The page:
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Ontogenetic changes in digestive enzyme activity of the spiny lobster, Jasus edwardsii (Decapoda; Palinuridae)
journal contributionposted on 2023-05-16, 14:44 authored by Johnston, DJ
Digestive enzyme profiles of puerulus, post-puerulus, juvenile and adult stages of the spiny lobster Jasus edwardsii Hutton were determined in order to identify ontogenetic changes in digestive capabilities and assess capacity to use dietary components and to exploit diets to meet nutritional requirements. Juvenile and adult lobsters exhibited a diverse range of enzymes, suggesting they can exploit varied diets. Proteolytic activity of trypsin, chymotrypsin and carboxypeptidase A (1.86-3.70 U mg-1 digestive gland protein) was significantly higher than carbohydrase activity of amylase, Î±-glucosidase, cellulase and chitinase (0.0014-0.38 U mg-1 digestive gland protein), thus showing that dietary protein was more important than carbohydrate and that the lobster is carnivorous. These conclusions are consistent with other studies that found spiny lobsters to feed predominantly on crabs, bivalves, ophiuroids and sponges. Lipase activity (0.371 U mg -1 digestive gland protein) was also relatively high, thus showing the importance of dietary lipid. Total activities (units per digestive gland) of every enzyme assayed increased significantly with lobster carapace length. There were few significant ontogenetic trends in specific enzyme activity (U mg-1 digestive gland protein). Amylase and laminarinase specific activity was significantly higher in small lobsters than large lobsters (regression analyses, respectively, F(1,23) = 9.84, P = 0.005; F (1,11) = 19.65, P = 0.001), suggesting that carbohydrates including laminarin are more important in the diet of small juveniles. Trypsin, amylase and lipase activities were detected in all non-feeding puerulus stages, suggesting that feeding is not a cue for digestive enzyme production in J. edwardsii. Significant variations in total and specific activities of amylase (F(1,3)= 14.2, P = 0.00; F(1,3) = 14.2, P = 0.00) and trypsin (F(1,3) = 8.8, P = 0.00; F(1,3) = 21.41, P = 0.00) and a declining trend in lipase total activity between non-feeding puerulus stages suggests that they may be hydrolysing endogenous energy reserves to sustain their onshore swimming activity prior to settlement. Profiles suggest carbohydrate and lipid are utilised first, followed by protein. Consistently high levels of lipase in all puerulus stages (0.24-0.7 U digestive gland -1; P > 0.05) confirm the importance of lipid as a major energy substrate.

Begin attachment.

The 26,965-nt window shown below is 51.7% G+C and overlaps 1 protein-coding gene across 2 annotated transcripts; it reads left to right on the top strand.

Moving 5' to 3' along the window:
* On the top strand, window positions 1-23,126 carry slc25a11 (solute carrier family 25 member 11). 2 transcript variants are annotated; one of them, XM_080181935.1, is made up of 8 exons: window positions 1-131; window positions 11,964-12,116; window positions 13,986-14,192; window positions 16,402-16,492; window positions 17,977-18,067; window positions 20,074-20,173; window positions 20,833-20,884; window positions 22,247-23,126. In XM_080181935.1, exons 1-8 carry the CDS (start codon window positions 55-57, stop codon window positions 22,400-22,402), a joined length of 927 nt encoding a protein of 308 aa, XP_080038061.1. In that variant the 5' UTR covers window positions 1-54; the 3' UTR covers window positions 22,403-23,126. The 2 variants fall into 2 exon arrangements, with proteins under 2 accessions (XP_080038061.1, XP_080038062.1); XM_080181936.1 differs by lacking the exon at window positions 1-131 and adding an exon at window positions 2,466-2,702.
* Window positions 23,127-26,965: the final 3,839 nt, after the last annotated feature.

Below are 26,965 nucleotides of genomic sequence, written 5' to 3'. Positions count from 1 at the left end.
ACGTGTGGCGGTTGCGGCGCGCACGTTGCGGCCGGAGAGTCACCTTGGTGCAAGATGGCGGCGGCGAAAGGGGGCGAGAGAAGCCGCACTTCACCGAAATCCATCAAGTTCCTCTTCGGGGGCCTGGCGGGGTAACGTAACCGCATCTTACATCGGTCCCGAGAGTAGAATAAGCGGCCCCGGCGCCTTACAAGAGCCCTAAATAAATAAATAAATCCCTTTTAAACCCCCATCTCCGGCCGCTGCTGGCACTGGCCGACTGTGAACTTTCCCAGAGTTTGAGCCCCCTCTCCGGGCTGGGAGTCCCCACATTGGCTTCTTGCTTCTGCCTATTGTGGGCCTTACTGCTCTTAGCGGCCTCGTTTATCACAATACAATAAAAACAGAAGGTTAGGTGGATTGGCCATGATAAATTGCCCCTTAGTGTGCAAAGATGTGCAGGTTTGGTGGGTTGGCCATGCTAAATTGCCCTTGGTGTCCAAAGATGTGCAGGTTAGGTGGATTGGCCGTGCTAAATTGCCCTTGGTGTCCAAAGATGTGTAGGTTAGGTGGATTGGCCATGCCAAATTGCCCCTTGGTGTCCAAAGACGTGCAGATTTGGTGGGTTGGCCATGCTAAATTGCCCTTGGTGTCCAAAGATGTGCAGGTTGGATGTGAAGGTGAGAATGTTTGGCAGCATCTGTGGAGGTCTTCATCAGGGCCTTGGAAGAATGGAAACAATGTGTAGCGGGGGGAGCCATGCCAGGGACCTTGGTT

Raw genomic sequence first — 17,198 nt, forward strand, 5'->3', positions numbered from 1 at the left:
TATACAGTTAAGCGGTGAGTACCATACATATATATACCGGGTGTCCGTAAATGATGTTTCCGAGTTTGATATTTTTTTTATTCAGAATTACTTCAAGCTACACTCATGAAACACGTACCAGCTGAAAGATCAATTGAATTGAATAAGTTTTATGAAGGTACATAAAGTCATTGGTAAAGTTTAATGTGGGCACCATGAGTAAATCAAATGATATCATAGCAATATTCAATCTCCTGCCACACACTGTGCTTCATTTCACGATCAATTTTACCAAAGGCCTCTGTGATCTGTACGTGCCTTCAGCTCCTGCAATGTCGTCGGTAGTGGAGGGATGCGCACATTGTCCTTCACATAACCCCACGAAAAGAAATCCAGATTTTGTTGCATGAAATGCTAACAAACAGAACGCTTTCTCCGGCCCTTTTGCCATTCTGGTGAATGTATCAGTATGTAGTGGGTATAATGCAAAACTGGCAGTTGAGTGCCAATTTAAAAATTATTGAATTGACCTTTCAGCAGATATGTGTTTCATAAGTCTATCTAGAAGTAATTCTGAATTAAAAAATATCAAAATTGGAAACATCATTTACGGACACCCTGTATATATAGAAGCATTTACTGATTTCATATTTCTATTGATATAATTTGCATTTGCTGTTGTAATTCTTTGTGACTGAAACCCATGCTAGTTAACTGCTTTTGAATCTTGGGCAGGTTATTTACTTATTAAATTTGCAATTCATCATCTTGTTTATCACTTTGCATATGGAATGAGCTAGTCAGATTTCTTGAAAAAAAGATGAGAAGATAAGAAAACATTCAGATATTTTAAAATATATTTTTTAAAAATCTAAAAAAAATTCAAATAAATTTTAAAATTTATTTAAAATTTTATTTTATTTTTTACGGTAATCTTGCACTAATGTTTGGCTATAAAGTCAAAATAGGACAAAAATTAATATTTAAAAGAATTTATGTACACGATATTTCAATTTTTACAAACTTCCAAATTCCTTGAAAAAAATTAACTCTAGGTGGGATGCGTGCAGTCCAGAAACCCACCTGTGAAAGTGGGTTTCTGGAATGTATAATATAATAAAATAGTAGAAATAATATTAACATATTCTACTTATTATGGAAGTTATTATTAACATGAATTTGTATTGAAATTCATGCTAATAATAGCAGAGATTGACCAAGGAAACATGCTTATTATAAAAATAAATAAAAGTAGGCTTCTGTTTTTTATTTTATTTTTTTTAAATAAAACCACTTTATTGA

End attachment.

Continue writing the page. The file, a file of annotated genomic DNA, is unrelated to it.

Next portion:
Publication titleMarine Biology
Department/SchoolInstitute for Marine and Antarctic Studies
Place of publicationNew York, USA